Helium-8 study gives insight into nuclear theory, neutron starsBy Jared Sagoff • January 25, 2008
ARGONNE, Ill. — The most neutron-rich matter that can be made on Earth—the nucleus of the helium-8 atom—has been created, trapped and characterized by researchers at the U.S. Department of Energy's Argonne National Laboratory. This new measurement gives rise to several significant consequences in nuclear theory and the study of neutron stars.
"This result will help us test the best nuclear structure theories that are out there right now, including work from the Physics Division's own theory group," said Argonne physicist Peter Mueller, who, along with Ph.D. student Ibrahim Sulai and other Physics Division colleagues, used an innovative laser trap to confine individual helium-8 atoms long enough to precisely determine their nuclear charge distribution, a quantity that indicates how the atom's two protons and six neutrons arrange themselves to form the nucleus.
Unlike stable helium, which usually has two and occasionally one neutron that pack closely and symmetrically with two protons, the element's unstable isotopes—helium-6 and helium-8—have additional neutrons that form "halos" around the compact central core. In 2004, the Argonne team had determined that the two extra neutrons in helium-6 arrange themselves asymmetrically on one side of the nucleus, a few trillionths of a millimeter away from the core.
In their recent study, however, the researchers discovered that helium-8's four extra neutrons group themselves differently from helium-6's. The four helium-8 neutrons in the halo arrange themselves in a less lopsided way around the core, altering the dynamics of the nucleus.
Helium-6 and helium-8 are both radioactive and decay quickly, complicating efforts to measure their properties. Helium-8 has a half-life of only a tenth of a second, meaning that samples of the atom have to be measured "on-line," or immediately after they are produced, which is not easy in the first place. Scientists require high-power accelerators to create even a tiny quantity of these atoms.
In this experiment, the Argonne scientists teamed up with Antonio Villari and his colleagues from the GANIL cyclotron facility in northern France, one of a handful of facilities that could generate a sufficient quantity of helium-8. Still, helium-8 represents only a small fraction of all the atoms that the cyclotron produces, so scientists needed a way to separate the target atoms from the rest of the atom stream and to observe each helium-8 atom long enough for an accurate study.
In order to do so, the scientists created an "atom trap" using six laser beams to restrain the helium-8 atoms. While other particles in the beam would fly right past the trap, about once every two minutes one helium-8 atom would fall into it. The laser beams functioned as the bars of a small cage—if the atom moved too much to one side, then one of the beams would push it back towards the middle.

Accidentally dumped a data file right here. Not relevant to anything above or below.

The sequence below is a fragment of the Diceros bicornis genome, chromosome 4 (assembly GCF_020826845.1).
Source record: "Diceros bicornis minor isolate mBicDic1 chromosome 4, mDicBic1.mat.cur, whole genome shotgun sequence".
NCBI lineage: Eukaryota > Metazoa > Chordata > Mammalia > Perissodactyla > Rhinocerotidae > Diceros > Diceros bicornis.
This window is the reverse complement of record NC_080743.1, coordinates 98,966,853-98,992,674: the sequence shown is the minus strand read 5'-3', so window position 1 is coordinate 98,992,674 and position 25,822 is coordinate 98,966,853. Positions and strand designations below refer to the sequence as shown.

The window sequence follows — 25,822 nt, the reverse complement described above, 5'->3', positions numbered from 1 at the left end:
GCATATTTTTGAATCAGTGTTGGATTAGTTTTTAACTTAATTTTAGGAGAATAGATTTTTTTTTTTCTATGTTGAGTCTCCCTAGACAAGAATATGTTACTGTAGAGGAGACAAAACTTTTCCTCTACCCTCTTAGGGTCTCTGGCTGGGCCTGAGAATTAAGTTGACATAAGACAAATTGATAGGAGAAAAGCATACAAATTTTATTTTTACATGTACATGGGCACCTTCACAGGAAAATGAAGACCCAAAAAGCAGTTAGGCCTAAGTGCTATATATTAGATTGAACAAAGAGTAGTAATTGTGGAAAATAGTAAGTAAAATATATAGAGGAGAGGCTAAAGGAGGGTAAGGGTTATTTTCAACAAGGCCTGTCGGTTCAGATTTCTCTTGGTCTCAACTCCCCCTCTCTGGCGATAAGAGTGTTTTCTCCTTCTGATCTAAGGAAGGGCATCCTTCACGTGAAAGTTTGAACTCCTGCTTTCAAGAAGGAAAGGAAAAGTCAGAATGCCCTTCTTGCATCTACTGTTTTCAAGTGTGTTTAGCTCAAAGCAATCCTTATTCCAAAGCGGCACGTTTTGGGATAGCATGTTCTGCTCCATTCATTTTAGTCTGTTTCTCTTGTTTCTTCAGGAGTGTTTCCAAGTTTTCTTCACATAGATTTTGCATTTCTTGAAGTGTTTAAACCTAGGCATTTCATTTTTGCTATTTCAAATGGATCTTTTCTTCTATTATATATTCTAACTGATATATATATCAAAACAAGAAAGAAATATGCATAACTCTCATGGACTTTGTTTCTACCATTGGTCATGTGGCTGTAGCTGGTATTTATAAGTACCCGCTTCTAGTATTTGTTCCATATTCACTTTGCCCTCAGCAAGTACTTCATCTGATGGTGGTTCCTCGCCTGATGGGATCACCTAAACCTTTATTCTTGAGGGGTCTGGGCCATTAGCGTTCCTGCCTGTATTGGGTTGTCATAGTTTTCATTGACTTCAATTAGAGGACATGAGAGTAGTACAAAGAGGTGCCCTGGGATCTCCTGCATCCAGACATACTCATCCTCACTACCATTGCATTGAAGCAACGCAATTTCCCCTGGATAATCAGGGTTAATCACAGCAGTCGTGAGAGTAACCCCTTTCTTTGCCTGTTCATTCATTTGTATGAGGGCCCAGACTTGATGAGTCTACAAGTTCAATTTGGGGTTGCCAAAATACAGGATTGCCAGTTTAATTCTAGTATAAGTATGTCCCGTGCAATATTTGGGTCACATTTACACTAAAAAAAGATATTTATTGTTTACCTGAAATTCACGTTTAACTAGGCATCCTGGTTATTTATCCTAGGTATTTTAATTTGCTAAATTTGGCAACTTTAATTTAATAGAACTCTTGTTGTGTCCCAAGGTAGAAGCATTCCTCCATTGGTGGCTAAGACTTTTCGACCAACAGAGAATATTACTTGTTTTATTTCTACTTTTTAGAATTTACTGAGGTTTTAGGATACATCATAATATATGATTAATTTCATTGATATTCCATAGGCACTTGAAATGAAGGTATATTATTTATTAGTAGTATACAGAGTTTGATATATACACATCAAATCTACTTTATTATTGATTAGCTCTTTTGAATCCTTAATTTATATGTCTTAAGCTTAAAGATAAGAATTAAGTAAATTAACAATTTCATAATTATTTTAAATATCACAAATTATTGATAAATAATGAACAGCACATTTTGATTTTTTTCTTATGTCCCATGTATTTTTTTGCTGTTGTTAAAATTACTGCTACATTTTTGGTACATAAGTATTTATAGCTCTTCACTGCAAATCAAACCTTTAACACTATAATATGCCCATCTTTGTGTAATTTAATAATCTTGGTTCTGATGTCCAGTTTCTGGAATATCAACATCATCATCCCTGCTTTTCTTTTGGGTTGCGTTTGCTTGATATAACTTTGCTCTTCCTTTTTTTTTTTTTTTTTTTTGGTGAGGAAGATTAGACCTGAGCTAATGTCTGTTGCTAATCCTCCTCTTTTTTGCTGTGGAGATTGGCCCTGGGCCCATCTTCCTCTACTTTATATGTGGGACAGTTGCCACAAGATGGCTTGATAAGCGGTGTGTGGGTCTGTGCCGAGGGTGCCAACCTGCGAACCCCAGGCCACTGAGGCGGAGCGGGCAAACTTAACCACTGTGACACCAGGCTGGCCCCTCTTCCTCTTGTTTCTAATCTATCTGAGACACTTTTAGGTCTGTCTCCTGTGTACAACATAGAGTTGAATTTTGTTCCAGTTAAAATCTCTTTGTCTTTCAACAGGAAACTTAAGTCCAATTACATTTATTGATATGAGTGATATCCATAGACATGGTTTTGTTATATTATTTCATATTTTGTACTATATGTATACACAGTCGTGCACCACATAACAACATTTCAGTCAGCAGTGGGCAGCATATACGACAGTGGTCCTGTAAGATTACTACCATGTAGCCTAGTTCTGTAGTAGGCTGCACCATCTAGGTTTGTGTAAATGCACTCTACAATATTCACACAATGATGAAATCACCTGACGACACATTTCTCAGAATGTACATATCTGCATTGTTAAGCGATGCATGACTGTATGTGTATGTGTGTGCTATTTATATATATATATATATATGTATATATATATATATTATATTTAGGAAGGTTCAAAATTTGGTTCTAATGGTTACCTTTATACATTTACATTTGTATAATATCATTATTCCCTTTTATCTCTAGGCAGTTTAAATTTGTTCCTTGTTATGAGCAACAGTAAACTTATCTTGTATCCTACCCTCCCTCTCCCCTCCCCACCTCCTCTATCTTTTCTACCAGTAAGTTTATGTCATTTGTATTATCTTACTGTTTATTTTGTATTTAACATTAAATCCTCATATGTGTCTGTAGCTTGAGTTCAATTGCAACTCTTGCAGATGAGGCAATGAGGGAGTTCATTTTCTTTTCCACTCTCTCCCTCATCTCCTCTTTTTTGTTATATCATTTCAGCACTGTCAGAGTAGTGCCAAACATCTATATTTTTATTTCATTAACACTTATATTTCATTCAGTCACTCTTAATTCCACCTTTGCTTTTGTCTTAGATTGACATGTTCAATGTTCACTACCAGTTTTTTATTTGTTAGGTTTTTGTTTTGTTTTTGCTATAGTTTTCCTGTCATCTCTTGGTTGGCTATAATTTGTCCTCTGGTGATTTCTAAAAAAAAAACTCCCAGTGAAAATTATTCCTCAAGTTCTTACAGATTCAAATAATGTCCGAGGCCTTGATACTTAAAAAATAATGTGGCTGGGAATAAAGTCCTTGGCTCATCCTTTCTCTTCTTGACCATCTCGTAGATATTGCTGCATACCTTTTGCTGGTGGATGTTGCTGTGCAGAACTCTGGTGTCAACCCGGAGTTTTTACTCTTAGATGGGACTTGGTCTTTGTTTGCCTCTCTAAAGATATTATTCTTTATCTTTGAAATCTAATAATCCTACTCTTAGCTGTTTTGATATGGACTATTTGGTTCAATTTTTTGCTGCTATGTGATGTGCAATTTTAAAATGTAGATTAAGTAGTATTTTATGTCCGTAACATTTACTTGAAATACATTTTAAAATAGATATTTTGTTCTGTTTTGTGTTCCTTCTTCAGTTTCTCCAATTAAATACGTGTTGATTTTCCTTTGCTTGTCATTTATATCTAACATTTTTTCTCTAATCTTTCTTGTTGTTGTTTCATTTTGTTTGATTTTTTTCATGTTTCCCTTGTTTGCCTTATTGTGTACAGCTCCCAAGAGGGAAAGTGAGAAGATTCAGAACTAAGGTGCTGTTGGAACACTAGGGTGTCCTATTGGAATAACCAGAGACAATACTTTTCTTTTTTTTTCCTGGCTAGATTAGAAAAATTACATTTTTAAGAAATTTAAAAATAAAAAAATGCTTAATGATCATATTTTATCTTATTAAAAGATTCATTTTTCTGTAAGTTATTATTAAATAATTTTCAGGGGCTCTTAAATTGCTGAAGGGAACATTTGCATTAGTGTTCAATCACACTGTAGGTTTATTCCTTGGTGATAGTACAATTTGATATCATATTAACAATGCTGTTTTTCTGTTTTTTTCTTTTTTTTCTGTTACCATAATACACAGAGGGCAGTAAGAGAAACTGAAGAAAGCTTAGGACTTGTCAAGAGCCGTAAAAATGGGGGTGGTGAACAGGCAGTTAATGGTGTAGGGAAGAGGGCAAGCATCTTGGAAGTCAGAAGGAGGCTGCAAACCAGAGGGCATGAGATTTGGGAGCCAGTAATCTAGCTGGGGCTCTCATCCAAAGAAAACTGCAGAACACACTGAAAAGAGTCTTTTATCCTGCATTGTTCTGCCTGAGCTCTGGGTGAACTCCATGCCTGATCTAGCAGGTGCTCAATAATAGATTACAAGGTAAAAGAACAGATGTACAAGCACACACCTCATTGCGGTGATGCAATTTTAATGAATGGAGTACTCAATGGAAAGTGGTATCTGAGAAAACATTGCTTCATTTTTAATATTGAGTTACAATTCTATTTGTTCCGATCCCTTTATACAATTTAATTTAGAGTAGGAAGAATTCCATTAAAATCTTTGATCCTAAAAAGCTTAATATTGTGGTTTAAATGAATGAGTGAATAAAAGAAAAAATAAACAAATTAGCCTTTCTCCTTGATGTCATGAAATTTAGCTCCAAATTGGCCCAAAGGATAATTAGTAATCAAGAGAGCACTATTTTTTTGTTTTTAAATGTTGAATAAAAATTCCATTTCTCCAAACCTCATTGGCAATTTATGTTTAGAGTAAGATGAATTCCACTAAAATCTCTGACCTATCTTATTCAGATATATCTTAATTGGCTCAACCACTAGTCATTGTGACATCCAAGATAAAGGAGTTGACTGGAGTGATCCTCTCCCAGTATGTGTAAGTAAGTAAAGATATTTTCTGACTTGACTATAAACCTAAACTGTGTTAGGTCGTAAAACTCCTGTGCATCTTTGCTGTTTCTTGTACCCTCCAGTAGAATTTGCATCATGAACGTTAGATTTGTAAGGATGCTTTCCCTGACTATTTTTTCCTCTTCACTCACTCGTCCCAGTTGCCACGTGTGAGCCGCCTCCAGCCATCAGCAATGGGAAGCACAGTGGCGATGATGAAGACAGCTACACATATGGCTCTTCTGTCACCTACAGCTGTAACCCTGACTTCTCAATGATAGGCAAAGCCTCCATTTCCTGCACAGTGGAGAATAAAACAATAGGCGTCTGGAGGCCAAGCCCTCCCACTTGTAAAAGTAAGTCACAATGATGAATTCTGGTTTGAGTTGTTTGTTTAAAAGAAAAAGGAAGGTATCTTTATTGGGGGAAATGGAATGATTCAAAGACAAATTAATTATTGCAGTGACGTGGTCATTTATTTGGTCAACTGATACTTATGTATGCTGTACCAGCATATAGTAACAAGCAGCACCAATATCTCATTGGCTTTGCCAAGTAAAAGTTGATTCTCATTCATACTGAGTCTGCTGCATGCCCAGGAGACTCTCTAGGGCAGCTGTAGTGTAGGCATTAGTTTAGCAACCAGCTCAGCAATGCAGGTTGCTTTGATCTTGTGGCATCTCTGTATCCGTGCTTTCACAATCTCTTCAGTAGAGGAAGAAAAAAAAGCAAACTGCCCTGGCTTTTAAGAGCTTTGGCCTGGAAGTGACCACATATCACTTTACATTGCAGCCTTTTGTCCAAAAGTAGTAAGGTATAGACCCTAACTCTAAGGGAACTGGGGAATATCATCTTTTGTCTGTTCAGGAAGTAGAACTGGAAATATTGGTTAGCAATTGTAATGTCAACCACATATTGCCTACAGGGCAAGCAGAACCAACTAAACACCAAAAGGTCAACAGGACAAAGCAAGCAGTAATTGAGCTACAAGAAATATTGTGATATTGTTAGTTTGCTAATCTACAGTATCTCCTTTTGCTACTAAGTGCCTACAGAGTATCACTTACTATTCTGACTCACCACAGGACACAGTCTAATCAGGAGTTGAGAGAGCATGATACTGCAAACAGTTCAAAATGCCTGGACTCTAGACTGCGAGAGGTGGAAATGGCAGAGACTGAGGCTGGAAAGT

Once the atom was trapped, the scientists shined another pair of laser beams onto it. By tuning this laser's frequency, they matched the atom's resonant frequency, causing it to glow bright enough so that Mueller and his colleagues could tell they had collected it.
Because the atom's resonant frequency depends on its nuclear structure, each helium isotope glows at a slightly different frequency. With the help of precision atomic theory calculations provided by collaborator Gordon Drake from the University of Windsor, Ontario, the researchers were able to use the measured frequency data to reveal helium-8's nuclear structure.
While the team carried out the experiment at an accelerator in France, Argonne will soon submit a bid for a new facility that could produce far greater quantities of helium-8 and other rare isotopes, attracting students and scientists from all over the world to Illinois.
The proposed Facility for Rare Isotope Beams (FRIB), for which Argonne will submit a bid, could, for example, generate more than 1,000 times the number of unstable helium nuclei that researchers are now able to produce in the same time. "Having access to a facility like FRIB would open up many new possibilities for research into types of matter nearly impossible to examine otherwise," Mueller said. "This result shows that we have reached a scientific frontier, and FRIB would enable us to expand it even further."
A scientific paper on this work, "Nuclear Charge Radius of 8He," was published in the December 21 edition of Physical Review Letters, and was selected as an “Editors' Suggestion” to promote reading across fields.